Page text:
BACKED UP: Campers at Teewah Beach, near Doule Island Point have had to park their cars up on the sand dunes as there is no beach left to drive on.
BACKED UP: Campers at Teewah Beach, near Doule Island Point have had to park their cars up on the sand dunes as there is no beach left to drive on. Sarah Barnham

King tides could spell Christmas disaster for campers

KING tides have authorities on high alert on the Sunshine Coast, with one beach in particular looking to avoid a repeat of its Easter nightmare.

Earlier this year, Teewah Beach at Double Island Point was "swallowed" up by a monster high tide that left campers stranded.

At the time, a Surf Life Saving Queensland spokesperson said there was chaos on the beach as campers in four-wheel-drives scrambled up on to the sand dunes to avoid getting swept away.

Authorities are concerned similar king tide conditions could see a repeat at the popular beach.

This weekend has seen a warning go out, reporting the big tides will likely make Teewah Beach north of Noosa impassable at times during the Christmas-New Year break.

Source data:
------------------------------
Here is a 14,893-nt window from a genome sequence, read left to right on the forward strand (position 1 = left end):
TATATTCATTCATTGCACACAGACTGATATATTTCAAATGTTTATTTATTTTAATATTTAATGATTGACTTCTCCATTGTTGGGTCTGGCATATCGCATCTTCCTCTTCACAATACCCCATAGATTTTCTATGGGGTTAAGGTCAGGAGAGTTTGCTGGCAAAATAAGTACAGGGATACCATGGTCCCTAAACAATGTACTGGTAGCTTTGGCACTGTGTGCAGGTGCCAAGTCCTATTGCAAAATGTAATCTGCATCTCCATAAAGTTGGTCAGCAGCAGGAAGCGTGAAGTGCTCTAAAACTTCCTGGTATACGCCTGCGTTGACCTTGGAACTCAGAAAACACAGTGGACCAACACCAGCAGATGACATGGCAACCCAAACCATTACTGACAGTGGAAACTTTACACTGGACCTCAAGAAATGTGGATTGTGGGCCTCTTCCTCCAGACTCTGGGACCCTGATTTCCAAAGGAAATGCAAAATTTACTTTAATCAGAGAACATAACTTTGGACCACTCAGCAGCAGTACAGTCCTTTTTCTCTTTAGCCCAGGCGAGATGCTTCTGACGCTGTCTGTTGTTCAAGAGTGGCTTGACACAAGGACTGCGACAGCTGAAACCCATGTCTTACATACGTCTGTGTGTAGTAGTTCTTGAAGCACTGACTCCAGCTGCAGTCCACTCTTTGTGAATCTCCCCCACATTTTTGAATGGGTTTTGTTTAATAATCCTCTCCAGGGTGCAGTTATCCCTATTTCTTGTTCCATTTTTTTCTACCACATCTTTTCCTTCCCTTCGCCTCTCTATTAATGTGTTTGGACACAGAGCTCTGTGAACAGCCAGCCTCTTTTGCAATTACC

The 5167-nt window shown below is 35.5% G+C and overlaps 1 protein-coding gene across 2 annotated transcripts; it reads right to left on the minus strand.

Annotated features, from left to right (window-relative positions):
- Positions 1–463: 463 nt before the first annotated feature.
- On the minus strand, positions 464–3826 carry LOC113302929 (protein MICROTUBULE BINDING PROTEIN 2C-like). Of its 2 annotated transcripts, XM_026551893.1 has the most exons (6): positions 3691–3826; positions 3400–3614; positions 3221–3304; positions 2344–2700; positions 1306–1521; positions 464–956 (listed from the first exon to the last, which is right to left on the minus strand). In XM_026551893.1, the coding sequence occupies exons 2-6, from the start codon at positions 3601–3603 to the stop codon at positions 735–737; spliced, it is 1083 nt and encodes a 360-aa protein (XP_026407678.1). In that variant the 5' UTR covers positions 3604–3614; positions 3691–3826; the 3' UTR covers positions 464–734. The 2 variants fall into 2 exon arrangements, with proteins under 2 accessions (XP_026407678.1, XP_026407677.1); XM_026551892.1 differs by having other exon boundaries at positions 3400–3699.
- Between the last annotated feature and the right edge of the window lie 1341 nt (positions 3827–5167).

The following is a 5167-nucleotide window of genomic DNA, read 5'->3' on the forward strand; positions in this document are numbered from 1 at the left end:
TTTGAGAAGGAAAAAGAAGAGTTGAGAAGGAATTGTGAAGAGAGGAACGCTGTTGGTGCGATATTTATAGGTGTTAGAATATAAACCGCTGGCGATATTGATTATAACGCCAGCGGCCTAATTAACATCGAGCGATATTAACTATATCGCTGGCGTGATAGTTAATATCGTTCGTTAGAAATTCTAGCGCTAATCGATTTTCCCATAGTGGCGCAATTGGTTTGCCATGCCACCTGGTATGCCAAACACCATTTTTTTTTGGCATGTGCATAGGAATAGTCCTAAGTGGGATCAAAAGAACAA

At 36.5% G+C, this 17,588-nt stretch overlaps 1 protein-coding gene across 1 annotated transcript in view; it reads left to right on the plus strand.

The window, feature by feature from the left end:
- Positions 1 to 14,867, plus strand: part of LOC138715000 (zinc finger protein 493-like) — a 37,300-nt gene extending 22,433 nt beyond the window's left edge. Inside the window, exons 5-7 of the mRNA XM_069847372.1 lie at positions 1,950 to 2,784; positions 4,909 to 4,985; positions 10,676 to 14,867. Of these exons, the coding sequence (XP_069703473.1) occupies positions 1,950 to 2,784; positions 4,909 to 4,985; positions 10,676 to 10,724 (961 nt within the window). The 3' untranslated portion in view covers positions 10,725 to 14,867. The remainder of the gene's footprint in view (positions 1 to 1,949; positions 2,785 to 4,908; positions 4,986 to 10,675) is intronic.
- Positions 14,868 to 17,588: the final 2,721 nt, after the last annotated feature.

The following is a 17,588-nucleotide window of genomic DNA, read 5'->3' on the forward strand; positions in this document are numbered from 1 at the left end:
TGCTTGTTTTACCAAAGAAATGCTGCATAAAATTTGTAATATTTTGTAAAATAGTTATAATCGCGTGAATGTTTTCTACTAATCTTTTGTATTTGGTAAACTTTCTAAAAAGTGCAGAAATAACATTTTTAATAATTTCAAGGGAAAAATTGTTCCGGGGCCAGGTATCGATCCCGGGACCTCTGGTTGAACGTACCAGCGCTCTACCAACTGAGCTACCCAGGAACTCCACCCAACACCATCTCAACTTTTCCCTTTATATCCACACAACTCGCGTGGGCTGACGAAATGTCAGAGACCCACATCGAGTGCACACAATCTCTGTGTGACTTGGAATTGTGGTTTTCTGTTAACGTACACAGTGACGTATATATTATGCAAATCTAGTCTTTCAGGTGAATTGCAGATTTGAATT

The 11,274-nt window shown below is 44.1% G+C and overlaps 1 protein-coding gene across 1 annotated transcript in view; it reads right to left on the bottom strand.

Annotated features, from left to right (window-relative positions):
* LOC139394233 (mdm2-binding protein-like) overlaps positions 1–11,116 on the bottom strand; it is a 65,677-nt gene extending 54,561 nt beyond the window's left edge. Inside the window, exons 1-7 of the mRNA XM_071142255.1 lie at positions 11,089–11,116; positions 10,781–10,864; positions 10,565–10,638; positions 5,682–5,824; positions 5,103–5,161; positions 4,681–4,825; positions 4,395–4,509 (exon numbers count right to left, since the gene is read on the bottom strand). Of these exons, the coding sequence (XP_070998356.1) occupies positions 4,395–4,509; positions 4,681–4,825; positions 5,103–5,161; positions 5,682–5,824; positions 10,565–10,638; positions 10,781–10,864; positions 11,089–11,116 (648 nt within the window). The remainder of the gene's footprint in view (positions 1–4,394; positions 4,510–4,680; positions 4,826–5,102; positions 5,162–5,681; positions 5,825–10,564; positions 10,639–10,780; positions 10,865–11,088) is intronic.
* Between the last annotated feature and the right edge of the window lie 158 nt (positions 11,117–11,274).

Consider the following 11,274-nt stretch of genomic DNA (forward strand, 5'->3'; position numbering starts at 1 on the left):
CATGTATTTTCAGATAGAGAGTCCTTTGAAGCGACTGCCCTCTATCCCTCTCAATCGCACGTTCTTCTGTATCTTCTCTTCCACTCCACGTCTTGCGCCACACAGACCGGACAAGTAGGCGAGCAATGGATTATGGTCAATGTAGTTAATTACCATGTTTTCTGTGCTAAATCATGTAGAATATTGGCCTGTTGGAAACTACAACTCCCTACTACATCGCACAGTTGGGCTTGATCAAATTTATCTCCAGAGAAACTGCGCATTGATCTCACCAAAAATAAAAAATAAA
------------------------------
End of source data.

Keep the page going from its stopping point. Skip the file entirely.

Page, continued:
Drivers are being reminded the dunes are not an alternative route.

High tide on Boxing Day at 10.50am will coincide with major travel times on Teewah Beach.

 

BACKED UP: Campers at Teewah Beach, near Doule Island Point have had to park their cars up on the sand dunes as there is no beach left to drive on.
BACKED UP: Campers at Teewah Beach, near Doule Island Point have had to park their cars up on the sand dunes as there is no beach left to drive on.

Queensland Parks and Wildlife Service Ranger Erin Atkinson is reminding visitors to travel two or three hours either side of low tide, and to look after their vehicle and the environment.

"Sleep in a bit longer and come a few hours later, as sections of beach are likely to be impassable at high tide," Ms Atkinson told Noosa News.

"Driving on the dunes is not permitted, and rangers can issue $261 on-the-spot fines.

"Rangers will be using online park alerts, phone messages and signage to alert drivers.

"Extra rangers will be on hand, as well as electronic signage at key points such as near the Tewantin ferry.

"QPWS will send SMS alerts about the high tides to visitors who have booked vehicle permits or camping permits over the high-risk period."

Sunshine Coast roving lifeguard Trent Robinson said the king tide would hit the Coast on Sunday.

"It's been a high tide all of December but it will be really large, the highest on Sunday," Mr Robinson said.

"Everything will look nice and calm, but swimmers need to be careful, particularly on the out-going tide.

"There is a northerly wind which will make for messy and unstable conditions."



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